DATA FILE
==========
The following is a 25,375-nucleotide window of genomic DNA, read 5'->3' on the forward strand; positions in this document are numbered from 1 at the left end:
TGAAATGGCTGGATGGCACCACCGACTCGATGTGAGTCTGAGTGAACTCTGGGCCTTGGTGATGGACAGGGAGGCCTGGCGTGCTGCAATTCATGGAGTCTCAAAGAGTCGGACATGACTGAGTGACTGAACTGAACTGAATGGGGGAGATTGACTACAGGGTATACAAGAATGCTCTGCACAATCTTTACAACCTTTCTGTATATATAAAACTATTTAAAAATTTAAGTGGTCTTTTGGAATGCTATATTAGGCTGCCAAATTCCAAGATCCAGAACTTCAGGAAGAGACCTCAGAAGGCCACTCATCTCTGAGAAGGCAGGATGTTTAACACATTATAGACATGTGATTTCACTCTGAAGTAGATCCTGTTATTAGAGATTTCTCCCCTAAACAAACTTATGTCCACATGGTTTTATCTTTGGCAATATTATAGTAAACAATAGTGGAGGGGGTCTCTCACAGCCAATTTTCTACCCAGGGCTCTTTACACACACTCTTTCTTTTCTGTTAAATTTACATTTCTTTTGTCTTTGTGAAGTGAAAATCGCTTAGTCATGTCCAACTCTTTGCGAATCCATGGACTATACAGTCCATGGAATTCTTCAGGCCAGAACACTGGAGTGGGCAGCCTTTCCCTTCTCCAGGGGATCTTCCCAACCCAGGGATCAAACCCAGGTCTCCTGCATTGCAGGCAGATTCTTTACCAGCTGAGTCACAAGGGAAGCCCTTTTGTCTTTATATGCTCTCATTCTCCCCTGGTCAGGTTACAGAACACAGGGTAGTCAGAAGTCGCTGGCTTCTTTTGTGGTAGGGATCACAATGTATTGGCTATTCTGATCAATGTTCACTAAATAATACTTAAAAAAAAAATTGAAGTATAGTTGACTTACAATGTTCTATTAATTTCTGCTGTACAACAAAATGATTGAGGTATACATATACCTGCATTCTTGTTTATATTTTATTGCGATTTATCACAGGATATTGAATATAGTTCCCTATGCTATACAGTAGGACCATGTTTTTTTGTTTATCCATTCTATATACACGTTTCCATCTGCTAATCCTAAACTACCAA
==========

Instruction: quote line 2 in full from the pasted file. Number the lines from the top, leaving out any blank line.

TGAAATGGCTGGATGGCACCACCGACTCGATGTGAGTCTGAGTGAACTCTGGGCCTTGGTGATGGACAGGGAGGCCTGGCGTGCTGCAATTCATGGAGTCTCAAAGAGTCGGACATGACTGAGTGACTGAACTGAACTGAATGGGGGAGATTGACTACAGGGTATACAAGAATGCTCTGCACAATCTTTACAACCTTTCTGTATATATAAAACTATTTAAAAATTTAAGTGGTCTTTTGGAATGCTATATTAGGCTGCCAAATTCCAAGATCCAGAACTTCAGGAAGAGACCTCAGAAGGCCACTCATCTCTGAGAAGGCAGGATGTTTAACACATTATAGACATGTGATTTCACTCTGAAGTAGATCCTGTTATTAGAGATTTCTCCCCTAAACAAACTTATGTCCACATGGTTTTATCTTTGGCAATATTATAGTAAACAATAGTGGAGGGGGTCTCTCACAGCCAATTTTCTACCCAGGGCTCTTTACACACACTCTTTCTTTTCTGTTAAATTTACATTTCTTTTGTCTTTGTGAAGTGAAAATCGCTTAGTCATGTCCAACTCTTTGCGAATCCATGGACTATACAGTCCATGGAATTCTTCAGGCCAGAACACTGGAGTGGGCAGCCTTTCCCTTCTCCAGGGGATCTTCCCAACCCAGGGATCAAACCCAGGTCTCCTGCATTGCAGGCAGATTCTTTACCAGCTGAGTCACAAGGGAAGCCCTTTTGTCTTTATATGCTCTCATTCTCCCCTGGTCAGGTTACAGAACACAGGGTAGTCAGAAGTCGCTGGCTTCTTTTGTGGTAGGGATCACAATGTATTGGCTATTCTGATCAATGTTCACTAAATAATACTTAAAAAAAAAATTGAAGTATAGTTGACTTACAATGTTCTATTAATTTCTGCTGTACAACAAAATGATTGAGGTATACATATACCTGCATTCTTGTTTATATTTTATTGCGATTTATCACAGGATATTGAATATAGTTCCCTATGCTATACAGTAGGACCATGTTTTTTTGTTTATCCATTCTATATACACGTTTCCATCTGCTAATCCTAAACTACCAA